June 7, 2016
This is the first in a series of guides which will briefly explore the psalms covered this summer at Reach. It’s important to recognize a few things about the Book of Psalms before we begin. First, these were written originally as songs and poems to be sung by the people of God throughout history—they’re designed to engage both the mind and the heart in ways that simply stating facts could not accomplish. Even more than that, these are the very words given to us by God to help us understand his character and purposes in the lives of his people and how we can pray to him. Psalms takes us over the highest peaks and into the deepest valleys of the human story, and it shows how an infinitely majestic yet unimaginably loving God meets his people when they need him the most.
The first two chapters of the Book of Psalms begin and end with a blessing. These two statements help frame the author’s intent—and ultimately the purposes of God, who inspired the author. The first verse says that a man who delights in the Lord’s law or instruction is blessed. The second verse says that everyone who takes refuge in the Son is also blessed. These are not too different actions, but one-in-the-same. God seeks to bless those who rely on him above everything else. The only way that reliance can exist and grow is through delighting in God, who is displayed most clearly in his kind instruction. The main purpose of this passage is that the reader would desperately seek this blessing.
There are only two paths in life. One of them delights in God and his instruction, the other does not. One is akin to being planted next to a life-giving stream, the other withers into chaff and is driven away by the first wind. One path sees the loving instruction of God worthy of continuous meditation both day and night, the other views it as “bonds” and “cords” that should be broken and cast away. One of these results in the powerful, refuge-like protection of a righteous King, the other’s end is the tragic destruction of those who scorn and despise God’s gracious instruction.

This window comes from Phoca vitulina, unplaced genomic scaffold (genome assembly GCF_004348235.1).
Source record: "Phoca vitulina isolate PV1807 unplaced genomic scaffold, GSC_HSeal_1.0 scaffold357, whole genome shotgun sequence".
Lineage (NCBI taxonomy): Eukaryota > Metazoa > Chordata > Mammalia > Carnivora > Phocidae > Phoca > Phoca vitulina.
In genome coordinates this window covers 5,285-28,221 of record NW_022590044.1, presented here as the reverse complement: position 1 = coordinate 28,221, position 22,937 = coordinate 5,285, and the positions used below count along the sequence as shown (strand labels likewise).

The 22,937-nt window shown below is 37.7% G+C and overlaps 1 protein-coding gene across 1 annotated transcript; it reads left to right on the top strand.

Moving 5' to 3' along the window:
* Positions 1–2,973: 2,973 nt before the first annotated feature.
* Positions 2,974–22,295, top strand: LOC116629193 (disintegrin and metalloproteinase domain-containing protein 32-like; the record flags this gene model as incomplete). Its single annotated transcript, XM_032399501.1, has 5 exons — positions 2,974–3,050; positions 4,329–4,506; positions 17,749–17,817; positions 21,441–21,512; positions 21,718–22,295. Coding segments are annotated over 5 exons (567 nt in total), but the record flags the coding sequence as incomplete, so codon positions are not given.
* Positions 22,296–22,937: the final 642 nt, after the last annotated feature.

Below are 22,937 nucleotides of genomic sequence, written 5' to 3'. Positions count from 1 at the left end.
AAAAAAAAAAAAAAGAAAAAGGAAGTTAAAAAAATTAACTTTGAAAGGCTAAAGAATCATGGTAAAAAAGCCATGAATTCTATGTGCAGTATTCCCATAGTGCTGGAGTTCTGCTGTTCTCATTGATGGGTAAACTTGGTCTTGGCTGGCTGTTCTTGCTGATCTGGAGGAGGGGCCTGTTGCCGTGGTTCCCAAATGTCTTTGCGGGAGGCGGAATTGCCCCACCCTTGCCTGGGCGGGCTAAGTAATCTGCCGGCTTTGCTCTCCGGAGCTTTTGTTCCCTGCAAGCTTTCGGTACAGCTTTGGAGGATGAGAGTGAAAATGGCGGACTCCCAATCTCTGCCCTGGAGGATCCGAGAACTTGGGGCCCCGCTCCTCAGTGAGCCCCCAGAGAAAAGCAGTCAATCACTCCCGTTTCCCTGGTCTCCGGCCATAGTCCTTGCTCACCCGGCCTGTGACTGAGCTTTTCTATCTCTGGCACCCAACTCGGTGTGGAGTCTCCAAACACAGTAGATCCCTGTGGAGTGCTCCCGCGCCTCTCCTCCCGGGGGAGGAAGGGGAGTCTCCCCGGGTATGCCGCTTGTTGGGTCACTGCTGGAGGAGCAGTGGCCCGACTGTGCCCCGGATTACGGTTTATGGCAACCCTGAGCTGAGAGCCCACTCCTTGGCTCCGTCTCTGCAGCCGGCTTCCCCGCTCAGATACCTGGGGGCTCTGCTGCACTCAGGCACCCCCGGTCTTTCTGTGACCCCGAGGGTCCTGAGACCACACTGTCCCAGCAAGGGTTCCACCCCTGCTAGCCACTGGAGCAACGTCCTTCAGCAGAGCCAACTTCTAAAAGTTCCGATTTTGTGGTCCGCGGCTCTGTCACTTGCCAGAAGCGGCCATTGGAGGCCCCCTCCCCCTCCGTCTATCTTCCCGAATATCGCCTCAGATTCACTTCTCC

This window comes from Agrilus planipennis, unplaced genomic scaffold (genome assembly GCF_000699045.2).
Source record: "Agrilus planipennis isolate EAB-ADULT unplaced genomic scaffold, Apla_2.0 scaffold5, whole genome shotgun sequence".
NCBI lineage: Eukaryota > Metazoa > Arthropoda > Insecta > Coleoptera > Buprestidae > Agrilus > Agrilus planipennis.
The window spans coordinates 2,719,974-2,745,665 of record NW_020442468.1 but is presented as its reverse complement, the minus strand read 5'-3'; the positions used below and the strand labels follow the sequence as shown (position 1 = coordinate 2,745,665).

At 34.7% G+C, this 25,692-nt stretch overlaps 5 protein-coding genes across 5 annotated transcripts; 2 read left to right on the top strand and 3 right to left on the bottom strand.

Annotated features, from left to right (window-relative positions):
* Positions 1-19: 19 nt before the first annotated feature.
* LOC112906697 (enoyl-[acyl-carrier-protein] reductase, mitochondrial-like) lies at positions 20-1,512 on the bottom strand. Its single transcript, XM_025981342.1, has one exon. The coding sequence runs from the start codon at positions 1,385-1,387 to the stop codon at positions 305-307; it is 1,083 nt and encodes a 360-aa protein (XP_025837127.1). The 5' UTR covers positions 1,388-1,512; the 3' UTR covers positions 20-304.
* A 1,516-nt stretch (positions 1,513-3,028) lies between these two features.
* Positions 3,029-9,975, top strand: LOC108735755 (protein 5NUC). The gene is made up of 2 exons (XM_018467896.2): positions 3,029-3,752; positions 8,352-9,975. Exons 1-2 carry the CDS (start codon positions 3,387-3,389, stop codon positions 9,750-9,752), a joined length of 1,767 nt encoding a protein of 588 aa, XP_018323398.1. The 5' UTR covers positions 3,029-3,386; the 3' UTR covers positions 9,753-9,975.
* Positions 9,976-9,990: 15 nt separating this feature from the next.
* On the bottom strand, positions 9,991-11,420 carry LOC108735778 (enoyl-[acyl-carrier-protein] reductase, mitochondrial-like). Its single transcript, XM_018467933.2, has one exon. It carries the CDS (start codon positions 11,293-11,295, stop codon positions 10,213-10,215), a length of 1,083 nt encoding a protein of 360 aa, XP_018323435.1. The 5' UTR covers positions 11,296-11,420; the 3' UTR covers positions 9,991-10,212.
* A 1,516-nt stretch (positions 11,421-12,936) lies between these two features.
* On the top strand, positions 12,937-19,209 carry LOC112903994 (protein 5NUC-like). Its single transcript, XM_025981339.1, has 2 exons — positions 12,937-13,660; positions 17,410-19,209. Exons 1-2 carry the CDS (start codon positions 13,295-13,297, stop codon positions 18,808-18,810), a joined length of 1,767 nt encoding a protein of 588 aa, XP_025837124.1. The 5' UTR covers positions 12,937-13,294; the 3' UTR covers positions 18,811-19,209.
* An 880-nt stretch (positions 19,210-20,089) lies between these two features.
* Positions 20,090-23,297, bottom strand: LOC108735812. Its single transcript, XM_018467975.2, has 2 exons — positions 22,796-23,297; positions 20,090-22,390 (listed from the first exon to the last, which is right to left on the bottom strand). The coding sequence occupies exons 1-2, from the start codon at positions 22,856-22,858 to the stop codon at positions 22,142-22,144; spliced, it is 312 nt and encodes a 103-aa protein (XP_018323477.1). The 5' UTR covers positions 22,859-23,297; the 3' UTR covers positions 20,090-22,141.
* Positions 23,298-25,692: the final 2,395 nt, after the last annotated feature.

In part, this text depicts David’s own trials as God’s anointed servant, the King of Israel; yet, there is a very real connection to the final King, God’s only begotten Son: Jesus. The apostles saw this clearly and interpreted the ultimate meaning of the text through Jesus (Acts 4:24-28, Hebrews 5:5). The tragedy at the heart of this song is that God’s instruction here, certainly including the Old Testament passages which point to Jesus, should be delighted in, but instead are raged against. God’s Anointed Son enters the world to take away sin by absorbing the wrath of God in the place of sinners, yet many scorn this King, refusing to love and trust him—refusing to kiss the Son. Not only is this refusal utterly futile and hopeless, but it ultimately cements their rebellion and ends in their destruction.
Delight in God’s instruction. Get a Bible and read it. Pore over it, even if delight doesn’t come when you first begin. Look for the Son in it, look for glimpses of Jesus and what he did on the cross to rescue us. See who he is and how worthy he is of our affection and our adoration. This is what it means to delight in God’s instruction. This is what it means to kiss the Son. When we pursue God through his Word, our hearts begin to delight in it and obey it. Why is this? It’s because we find that we’ve fallen in love with him—it’s impossible not to when you’ve really encountered him.